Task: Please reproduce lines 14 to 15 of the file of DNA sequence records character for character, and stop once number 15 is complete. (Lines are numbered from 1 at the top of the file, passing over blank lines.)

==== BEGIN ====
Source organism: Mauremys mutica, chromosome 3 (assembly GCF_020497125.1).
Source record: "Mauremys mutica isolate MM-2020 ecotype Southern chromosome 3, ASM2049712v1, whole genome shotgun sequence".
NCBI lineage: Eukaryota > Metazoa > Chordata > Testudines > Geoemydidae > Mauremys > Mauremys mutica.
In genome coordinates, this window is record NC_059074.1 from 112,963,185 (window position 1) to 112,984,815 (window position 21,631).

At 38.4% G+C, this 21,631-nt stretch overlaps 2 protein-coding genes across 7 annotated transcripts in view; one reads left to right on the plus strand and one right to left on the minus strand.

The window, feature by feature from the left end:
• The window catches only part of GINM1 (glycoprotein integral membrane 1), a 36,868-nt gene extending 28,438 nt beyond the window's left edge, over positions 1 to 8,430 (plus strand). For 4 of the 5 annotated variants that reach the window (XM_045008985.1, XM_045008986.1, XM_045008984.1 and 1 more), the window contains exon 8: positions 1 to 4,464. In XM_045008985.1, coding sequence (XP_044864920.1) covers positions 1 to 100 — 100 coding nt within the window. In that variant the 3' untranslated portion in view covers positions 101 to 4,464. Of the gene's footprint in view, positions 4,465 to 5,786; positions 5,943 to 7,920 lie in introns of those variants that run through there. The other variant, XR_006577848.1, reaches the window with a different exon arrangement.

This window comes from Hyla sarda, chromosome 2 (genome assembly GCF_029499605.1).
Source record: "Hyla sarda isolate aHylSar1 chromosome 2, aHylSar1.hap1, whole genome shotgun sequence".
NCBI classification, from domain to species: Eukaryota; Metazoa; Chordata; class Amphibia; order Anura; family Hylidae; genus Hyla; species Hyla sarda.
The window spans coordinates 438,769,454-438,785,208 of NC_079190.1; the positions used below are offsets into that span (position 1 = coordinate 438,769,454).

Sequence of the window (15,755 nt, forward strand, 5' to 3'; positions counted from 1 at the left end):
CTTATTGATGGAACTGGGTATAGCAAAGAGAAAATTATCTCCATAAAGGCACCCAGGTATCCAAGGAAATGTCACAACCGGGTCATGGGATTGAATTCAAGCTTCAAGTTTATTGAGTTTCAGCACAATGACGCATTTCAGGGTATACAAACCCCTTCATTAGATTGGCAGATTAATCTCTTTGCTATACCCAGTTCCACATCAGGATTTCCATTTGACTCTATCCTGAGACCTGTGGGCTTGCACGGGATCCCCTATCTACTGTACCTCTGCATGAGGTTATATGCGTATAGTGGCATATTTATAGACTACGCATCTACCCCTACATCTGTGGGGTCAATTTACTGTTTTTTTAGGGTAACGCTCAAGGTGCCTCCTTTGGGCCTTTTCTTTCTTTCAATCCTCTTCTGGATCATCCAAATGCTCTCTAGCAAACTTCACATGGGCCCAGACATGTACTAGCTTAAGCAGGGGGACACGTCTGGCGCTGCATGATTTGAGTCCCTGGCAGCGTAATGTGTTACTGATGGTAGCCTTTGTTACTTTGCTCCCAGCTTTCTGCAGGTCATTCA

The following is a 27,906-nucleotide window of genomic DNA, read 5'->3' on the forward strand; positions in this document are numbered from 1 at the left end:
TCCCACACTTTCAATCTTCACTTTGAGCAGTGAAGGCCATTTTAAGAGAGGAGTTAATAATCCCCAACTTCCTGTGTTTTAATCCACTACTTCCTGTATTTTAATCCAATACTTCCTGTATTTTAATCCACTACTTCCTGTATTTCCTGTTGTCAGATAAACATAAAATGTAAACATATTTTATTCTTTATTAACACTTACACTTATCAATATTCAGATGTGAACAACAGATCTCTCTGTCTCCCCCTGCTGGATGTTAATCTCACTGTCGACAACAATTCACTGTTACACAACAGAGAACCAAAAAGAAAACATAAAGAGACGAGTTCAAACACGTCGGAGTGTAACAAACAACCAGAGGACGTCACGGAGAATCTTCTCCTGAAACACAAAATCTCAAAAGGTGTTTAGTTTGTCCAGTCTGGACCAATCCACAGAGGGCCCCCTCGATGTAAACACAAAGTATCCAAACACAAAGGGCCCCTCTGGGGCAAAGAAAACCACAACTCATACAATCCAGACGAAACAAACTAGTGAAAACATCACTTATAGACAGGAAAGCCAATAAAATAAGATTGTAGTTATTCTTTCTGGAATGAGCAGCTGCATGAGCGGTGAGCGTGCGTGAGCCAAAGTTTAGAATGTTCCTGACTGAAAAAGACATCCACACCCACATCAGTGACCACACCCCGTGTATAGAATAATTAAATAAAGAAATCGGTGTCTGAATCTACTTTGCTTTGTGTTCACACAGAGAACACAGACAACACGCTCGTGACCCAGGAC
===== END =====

The following is a 27,906-nucleotide window of genomic DNA, read 5'->3' on the forward strand; positions in this document are numbered from 1 at the left end:
TCCCACACTTTCAATCTTCACTTTGAGCAGTGAAGGCCATTTTAAGAGAGGAGTTAATAATCCCCAACTTCCTGTGTTTTAATCCACTACTTCCTGTATTTTAATCCAATACTTCCTGTATTTTAATCCACTACTTCCTGTATTTCCTGTTGTCAGATAAACATAAAATGTAAACATATTTTATTCTTTATTAACACTTACACTTATCAATATTCAGATGTGAACAACAGATCTCTCTGTCTCCCCCTGCTGGATGTTAATCTCACTGTCGACAACAATTCACTGTTACACAACAGAGAACCAAAAAGAAAACATAAAGAGACGAGTTCAAACACGTCGGAGTGTAACAAACAACCAGAGGACGTCACGGAGAATCTTCTCCTGAAACACAAAATCTCAAAAGGTGTTTAGTTTGTCCAGTCTGGACCAATCCACAGAGGGCCCCCTCGATGTAAACACAAAGTATCCAAACACAAAGGGCCCCTCTGGGGCAAAGAAAACCACAACTCATACAATCCAGACGAAACAAACTAGTGAAAACATCACTTATAGACAGGAAAGCCAATAAAATAAGATTGTAGTTATTCTTTCTGGAATGAGCAGCTGCATGAGCGGTGAGCGTGCGTGAGCCAAAGTTTAGAATGTTCCTGACTGAAAAAGACATCCACACCCACATCAGTGACCACACCCCGTGTATAGAATAATTAAATAAAGAAATCGGTGTCTGAATCTACTTTGCTTTGTGTTCACACAGAGAACACAGACAACACGCTCGTGACCCAGGAC